It was a dangerous hit by Kassian, and an avoidable one too. 

Quenneville admitted Hartman getting up quickly perhaps may have "helped" keep it a minor penalty and not a five-minute major, but the Blackhawks coach wasn't focused on that after seeing the result unfold.

"I saw how hard it looked," Quenneville said. "But Hartzy getting up right away, that helped. You don't even measure it anymore after that. That's the one thing you're hopeful for right off the bat."
 
3. Connor McDavid adds another play to highlight reel.

We're only two weeks into the season, but the 20-year-old reigning Hart Trophy winner submitted an early entry for Assist of the Year.

Late in the first period, McDavid flew from his own end into the offensive zone, made a spin-o-rama move on two-time Norris Trophy winner Duncan Keith and backhanded a perfect pass to Patrick Maroon, who tapped in a goal at the doorstep.

It looks impossible to defend from anyone watching, and Keith pretty much felt the same way.

"When he gets the speed in the other end there and he's able to skate all the way down, it's tough to stop a guy especially when he's that fast," Keith said. "He's just flying through the middle. I'm just a sitting duck there at the other end of the ice waiting for him to come full speed. It's a hard play to defend against."
 
4. Anton Forsberg sharp again.

It's a small sample size, but the Blackhawks' backup goaltender has looked really sharp in practically every start he's had in a Chicago uniform, including preseason.

He deserved a better fate in his regular season debut last week in Toronto when he stopped 39 of 43 shots in an overtime loss, and the same applied here.

Forsberg tied a career-high with 40 saves, and seemingly got better as the game went on.

"I for sure felt more comfortable, felt like I was more used to the speed," Forsberg said. "It's tough again to lose in overtime, obviously I wanted a win and that's kind of frustrating."

"Excellent games, both games," Quenneville said of his goaltender. "Would've been nice to get him a win tonight."
 
5. Jordan Oesterle keeps it simple in debut.

The Blackhawks' crowded blue line has made it difficult for Quenneville to give all eight defensemen a fair amount of playing time, but Oesterle took advantage of his season debut.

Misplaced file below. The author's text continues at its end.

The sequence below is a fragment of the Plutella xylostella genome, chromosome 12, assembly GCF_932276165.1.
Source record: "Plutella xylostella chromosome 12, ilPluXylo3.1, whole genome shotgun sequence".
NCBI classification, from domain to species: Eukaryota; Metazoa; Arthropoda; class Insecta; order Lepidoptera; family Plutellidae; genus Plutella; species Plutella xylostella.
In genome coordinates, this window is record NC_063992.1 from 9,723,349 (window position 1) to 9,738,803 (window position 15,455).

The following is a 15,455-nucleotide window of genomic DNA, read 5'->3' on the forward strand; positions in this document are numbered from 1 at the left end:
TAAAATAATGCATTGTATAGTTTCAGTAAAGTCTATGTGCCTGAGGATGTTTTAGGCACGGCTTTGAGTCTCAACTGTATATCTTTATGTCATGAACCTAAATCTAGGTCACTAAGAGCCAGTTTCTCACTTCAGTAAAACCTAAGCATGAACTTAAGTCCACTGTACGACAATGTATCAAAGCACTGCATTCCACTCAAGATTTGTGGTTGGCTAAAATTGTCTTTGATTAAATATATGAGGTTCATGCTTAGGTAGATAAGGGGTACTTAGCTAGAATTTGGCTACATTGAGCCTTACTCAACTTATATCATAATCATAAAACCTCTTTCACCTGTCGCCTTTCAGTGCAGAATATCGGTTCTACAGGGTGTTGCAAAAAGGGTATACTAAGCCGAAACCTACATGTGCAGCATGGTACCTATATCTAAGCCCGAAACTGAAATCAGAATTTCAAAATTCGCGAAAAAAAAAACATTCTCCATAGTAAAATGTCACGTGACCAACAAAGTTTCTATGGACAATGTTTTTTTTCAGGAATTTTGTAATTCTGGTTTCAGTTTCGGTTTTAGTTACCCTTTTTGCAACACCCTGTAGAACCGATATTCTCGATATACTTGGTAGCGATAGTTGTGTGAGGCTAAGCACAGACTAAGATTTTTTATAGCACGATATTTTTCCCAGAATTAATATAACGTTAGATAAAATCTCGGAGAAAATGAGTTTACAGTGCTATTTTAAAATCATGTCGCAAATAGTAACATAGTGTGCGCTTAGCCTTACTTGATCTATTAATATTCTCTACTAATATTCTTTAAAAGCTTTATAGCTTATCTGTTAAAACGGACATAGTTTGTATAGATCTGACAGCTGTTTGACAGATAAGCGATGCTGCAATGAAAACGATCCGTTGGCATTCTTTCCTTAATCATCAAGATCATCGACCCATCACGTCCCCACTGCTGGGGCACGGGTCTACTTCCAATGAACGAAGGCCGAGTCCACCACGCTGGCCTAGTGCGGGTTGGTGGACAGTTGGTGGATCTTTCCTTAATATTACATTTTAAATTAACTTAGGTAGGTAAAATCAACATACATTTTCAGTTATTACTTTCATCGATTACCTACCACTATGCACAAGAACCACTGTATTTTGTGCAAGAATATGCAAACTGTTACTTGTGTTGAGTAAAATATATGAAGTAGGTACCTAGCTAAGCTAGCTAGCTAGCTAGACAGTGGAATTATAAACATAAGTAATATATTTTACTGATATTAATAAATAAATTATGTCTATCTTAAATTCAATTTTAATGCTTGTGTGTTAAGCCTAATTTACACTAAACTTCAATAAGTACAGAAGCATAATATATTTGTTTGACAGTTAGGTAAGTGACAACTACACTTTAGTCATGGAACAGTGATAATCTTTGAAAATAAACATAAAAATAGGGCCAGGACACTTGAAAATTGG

He logged 15:01 of ice time, registered three shot attempts (two on goal), and blocked two shots.

"I liked him," Quenneville said. "Moves the puck."

Said Keith: "I thought he was good. Tough situation for him, he hasn't played all year in a game but I thought he played good. He's got good poise, he's smart back there."

Power play woes continue for Blackhawks in OT loss to Oilers

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USA TODAY

Power play woes continue for Blackhawks in OT loss to Oilers

Mark Letestu raised his arms in celebration, his 4-on-3 power-play goal giving the Edmonton Oilers an overtime victory over the Blackhawks. The home team could only look on in frustration, knowing that if it could have just converted one power play on Thursday it may have been a different result.

Five more power plays, five more opportunities that yielded nothing for the Blackhawks, who are now 6-for-39 (15.4 percent) in that department on the season. The 5-on-4 chances were tough enough but coach Joel Quenneville and several Blackhawks pointed specifically to the 5-on-3 the Blackhawks had for 56 seconds.

“The 5-on-3, we had some great looks around the net,” Quenneville said. “A lot of loose pucks that we just didn’t find the handle [on], we’re not anticipating or sniffing them out around the net. Some close looks but no finish.”

It’s been a recurring theme for the Blackhawks on the power play, and not just this year. Again, in the past the Blackhawks didn’t sweat any power-play issues much; their 5-on-5 scoring was usually strong. This early season, however, things have quieted on that front. On Thursday the Blackhawks cleaned up a lot of the mistakes they made against the St. Louis Blues the previous night. Anton Forsberg was terrific. The Blackhawks’ second line of Ryan Hartman, Nick Schmaltz and Patrick Kane was looking like it did prior to Schmaltz’s injury. But the power play remained the same.

“Yeah, we had a lot of chances, we made plays to the net. We just didn’t capitalize on the power play which would’ve been the difference,” Ryan Hartman said. “We have a chance on the 5-on-3, which would’ve been nice. Just some chances all around, like [Jonathan] Toews’ shot that just squeaked by. Just some missed opportunities.”

The Blackhawks have looked at ways to get their power play going. They’ve tinkered with personnel – the latest was keeping the top two lines together for their respective power-play shifts. Usually it’s come down to the problems that have hampered them before: not enough movement, not enough shots, not enough hunger around the net for loose pucks. The final issue was especially prevalent on Thursday.

The chances were there on the power play. The home team had the bulk of the opportunities. The visiting one had the finish.

“The 5-on-3 we had some decent looks but that was a chance to get a huge goal for us,” Quenneville said. “The power play late in the second was decent, the third was ordinary, but we’ve been moving personnel around. We have the ingredients to make it work but a lot of loose pucks we didn’t get in our 5-on-5 game comparable around the net on the power play as well. We didn’t smell anything out around there.”